In 1953, Bob Walker turned 7 years old and received a Christmas gift he would never forget. His dad, Max Walker had really outdone himself. The full-time farmer had put in many hours, after long days on the family farm, to give his son a child's dream - a miniature model Caterpillar. The miniature Caterpillar, later known as the Power Track, was originally powered by pedaling, and then later driven by a 4HP Kohler engine. The Power Track brought hours of enjoyment around the farm for Bob, Ruth, Dean and Nina Walker, but it also served as a powerful demonstration of Max's gift for equipment design.
As a fan of track vehicles like the Caterpillar (Max is shown here in front of one), Max refined the Power Track and it was shown at the Kansas State fair in the late 1950's, receiving quite a bit of interest. There was initial discussion about making the leap into the manufacturing business, but a limited set of tools, equipment, materials and capital prevented any such move at the time. With the experience of the Power Track and the State Fair behind him, and even though he was still farming full-time, it soon became evident that Max was moving on to bigger and better things.
Max's design capabilities were noticed by a salesman friend, who suggested there might be a market for a gasoline-powered golf car. At the time, the batteries in electric golf cars would sometimes not be able to finish an entire round of golf. Max, even though he had no interest in the game itself, designed the Walker Executive Golf Car. The first of its kind, the Executive provided golfers with dependable transportation. The car was well received and production began. The first units were made in the farm shop with a hack saw, cutting torch, electric welder and other hand tools. One of the more unconventional tools used was the fork in a Mulberry tree—Max would use it to make radial bends in frame tubing.
In addition to facing the ongoing challenges of research and development for the golf car, Max still worked full-time on the farm while producing golf cars late into the night. In these early years other manufacturers tried to imitate the Walker design, but in this case, they failed to copy a critical component - the driveline. Another unique and coveted feature of the golf car was the tilt-up body. In 1960-1961, a 48' by 80' factory was built about 100 yards from the farmhouse. As the battery life on electric golf cars started to increase, so did Max's interest in getting into a more suitable product and market. The golf car project lasted until 1963 when the patents were sold to a group in Salina, KS. Approximately 1,000 units were eventually produced.
Designed because the golf car was a seasonal product with a rather narrow market, the Power Truck offered year-round production potential and provided more market opportunity. The Power Truck was designed as a run-about vehicle for industry, but some were used for such diverse tasks as mail and pizza delivery. Later, it was adapted for use as a floor scrubber for factories and U.S. Navy aircraft carrier decks. At home, a young Dean Walker was using his Power Truck as a project vehicle and as his main form of transportation. Modified with a special exhaust system, a manual transmission and painted blue, it could often be spotted zipping around Fowler. It appeared that Dean had inherited his dad's gift for engineering.
Financial limitations and a lack of local industrial suppliers drove the company to relocate to Casper, Wyoming. The company was sold to several investors at this time. The new company maintained the name Walker Manufacturing and continued to build the Walker Power Truck. Max stayed on as an employee with no management authority or input and worked in the area of product development. The company was not well managed, which drove it into financial difficulty. The company eventually closed after several years of manufacturing the Power Truck. Max found himself unemployed and had nothing to show for all of his years of hard work.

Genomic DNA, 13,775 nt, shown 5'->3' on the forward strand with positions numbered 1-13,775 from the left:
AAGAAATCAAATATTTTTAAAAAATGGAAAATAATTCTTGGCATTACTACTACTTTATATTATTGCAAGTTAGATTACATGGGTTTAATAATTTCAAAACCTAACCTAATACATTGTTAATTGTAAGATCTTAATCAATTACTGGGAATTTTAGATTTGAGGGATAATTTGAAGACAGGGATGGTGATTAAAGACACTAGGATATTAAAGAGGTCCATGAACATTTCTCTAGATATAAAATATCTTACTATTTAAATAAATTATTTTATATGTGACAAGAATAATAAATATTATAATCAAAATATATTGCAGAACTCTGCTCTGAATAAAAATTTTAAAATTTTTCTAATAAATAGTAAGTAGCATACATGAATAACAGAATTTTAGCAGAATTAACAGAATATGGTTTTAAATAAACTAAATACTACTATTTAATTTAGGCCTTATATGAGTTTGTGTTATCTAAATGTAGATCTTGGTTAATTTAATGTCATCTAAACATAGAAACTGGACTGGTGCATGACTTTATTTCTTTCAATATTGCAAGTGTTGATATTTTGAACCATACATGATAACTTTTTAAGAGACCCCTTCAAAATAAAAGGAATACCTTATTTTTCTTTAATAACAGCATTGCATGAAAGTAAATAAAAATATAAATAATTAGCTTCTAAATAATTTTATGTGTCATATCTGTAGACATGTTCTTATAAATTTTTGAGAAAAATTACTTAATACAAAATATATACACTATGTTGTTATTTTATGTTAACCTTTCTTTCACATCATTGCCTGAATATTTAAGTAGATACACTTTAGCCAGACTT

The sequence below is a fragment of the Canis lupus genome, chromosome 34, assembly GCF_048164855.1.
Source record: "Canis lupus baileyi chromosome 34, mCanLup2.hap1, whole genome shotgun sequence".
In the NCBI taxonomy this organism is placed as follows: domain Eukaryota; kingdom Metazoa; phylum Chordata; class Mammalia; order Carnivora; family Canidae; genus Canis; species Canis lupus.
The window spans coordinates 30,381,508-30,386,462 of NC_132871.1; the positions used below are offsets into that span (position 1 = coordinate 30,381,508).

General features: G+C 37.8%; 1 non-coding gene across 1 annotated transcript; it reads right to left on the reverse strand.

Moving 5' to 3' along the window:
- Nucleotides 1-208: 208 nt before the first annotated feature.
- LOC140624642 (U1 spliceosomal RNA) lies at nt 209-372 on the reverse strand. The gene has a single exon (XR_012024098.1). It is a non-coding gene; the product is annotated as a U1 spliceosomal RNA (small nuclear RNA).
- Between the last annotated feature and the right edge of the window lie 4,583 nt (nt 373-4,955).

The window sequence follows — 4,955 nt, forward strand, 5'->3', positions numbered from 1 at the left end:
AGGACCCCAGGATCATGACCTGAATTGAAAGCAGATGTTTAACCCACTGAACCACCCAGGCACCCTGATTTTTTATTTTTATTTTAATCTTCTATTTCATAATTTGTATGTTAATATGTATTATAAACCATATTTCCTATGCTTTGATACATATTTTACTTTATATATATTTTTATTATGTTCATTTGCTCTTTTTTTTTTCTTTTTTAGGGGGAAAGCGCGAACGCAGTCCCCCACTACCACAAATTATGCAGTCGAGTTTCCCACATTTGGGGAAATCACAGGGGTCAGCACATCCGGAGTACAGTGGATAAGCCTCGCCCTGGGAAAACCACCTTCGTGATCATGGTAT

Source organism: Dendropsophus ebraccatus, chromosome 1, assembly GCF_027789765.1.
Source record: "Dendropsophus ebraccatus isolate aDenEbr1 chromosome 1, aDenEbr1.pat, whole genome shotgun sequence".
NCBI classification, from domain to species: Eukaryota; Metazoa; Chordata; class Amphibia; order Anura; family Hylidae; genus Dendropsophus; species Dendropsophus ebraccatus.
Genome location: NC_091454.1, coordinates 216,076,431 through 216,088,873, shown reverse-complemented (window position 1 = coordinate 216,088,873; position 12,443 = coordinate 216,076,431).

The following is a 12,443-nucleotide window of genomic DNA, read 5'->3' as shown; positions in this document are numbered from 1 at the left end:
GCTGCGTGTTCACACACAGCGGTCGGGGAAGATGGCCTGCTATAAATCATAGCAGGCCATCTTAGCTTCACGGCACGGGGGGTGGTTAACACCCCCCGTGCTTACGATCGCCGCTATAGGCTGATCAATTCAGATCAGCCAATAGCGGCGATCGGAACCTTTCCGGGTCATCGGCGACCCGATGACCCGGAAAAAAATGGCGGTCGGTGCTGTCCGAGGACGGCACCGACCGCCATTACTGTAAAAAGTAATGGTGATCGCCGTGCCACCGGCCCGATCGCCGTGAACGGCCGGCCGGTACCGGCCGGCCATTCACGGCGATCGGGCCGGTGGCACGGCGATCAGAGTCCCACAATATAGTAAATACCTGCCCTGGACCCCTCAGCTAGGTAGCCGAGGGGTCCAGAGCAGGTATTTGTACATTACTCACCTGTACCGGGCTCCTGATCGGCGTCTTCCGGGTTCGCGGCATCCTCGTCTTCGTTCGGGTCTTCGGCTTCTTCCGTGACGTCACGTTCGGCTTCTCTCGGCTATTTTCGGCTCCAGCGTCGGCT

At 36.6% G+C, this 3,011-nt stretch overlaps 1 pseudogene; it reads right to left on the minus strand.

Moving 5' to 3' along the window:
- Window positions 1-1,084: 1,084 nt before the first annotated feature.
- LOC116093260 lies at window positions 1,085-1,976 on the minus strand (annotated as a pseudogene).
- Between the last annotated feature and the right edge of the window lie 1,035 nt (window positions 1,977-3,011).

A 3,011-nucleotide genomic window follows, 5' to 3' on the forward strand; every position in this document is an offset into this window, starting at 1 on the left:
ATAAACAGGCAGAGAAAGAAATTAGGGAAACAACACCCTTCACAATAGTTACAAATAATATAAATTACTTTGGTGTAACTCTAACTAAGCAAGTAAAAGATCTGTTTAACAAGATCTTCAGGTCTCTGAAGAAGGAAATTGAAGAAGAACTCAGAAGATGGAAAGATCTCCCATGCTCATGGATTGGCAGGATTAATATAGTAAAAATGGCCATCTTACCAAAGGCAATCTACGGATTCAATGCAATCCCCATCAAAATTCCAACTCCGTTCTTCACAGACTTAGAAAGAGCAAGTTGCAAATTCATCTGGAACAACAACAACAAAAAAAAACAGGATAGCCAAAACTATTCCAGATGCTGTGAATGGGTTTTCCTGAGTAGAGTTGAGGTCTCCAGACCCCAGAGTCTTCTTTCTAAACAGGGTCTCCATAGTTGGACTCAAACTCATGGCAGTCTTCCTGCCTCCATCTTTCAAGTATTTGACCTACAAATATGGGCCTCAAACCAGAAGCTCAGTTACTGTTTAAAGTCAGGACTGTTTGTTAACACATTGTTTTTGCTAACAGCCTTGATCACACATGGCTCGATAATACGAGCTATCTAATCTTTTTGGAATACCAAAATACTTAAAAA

In Casper, having found a job welding steel building frames for $2/hour, Max was approached by a Greeley, Colorado company (Byco) to develop an agricultural tractor cab cooler. After designing the cooler, he sold the plans and patent rights to Byco and was able to raise enough money to buy back the shop equipment from the bank (lost by the company's new owners). Some of this equipment was original and had been purchased back in Fowler. Byco, in turn, gave Max a contract to manufacture the coolers. Dean assisted in developing tooling and welding fixtures in preparation for the 1972 summer production schedule. Manufacturing went well in Casper at the Walker Manufacturing facility, a former bakery building.
Byco urged Max to move the manufacturing operation closer to Greeley, because supplier materials for the project were mostly coming from Colorado. In the fall of 1974, Walker Manufacturing moved to Fort Collins. Bob joined the company in January of 1975 and Dean joined in June of the same year. Walker Manufacturing settled into a brisk business. Between forty and fifty coolers were manufactured per day with a per unit revenue of about $30. It was not much income, but it was paying the bills when the lawn mower development project began in 1977. During the 11-year period of cooler production, approximately 70,000 coolers were built. The cooler contract ended in 1983, and the lawn mower project was well underway.
After buying two rear-engine riding mowers to mow their personal residences and finding them cumbersome and slow, the Walkers went to work to design and build a lawn mower that was fast, easy to operate and would deliver a beautiful cut. The result was a compact tractor with a pre-manufactured deck and an 11HP engine.
In 1978, because improvements were needed in steering and grass handling, a second prototype was built that incorporated different steering ideas and integrated a blower into the main chassis design. In 1979, a third prototype was built to incorporate hydrostatic transmissions, an 11HP engine and an increased deck size that was Walker's own design with a dual timed blade system with a gearbox drive.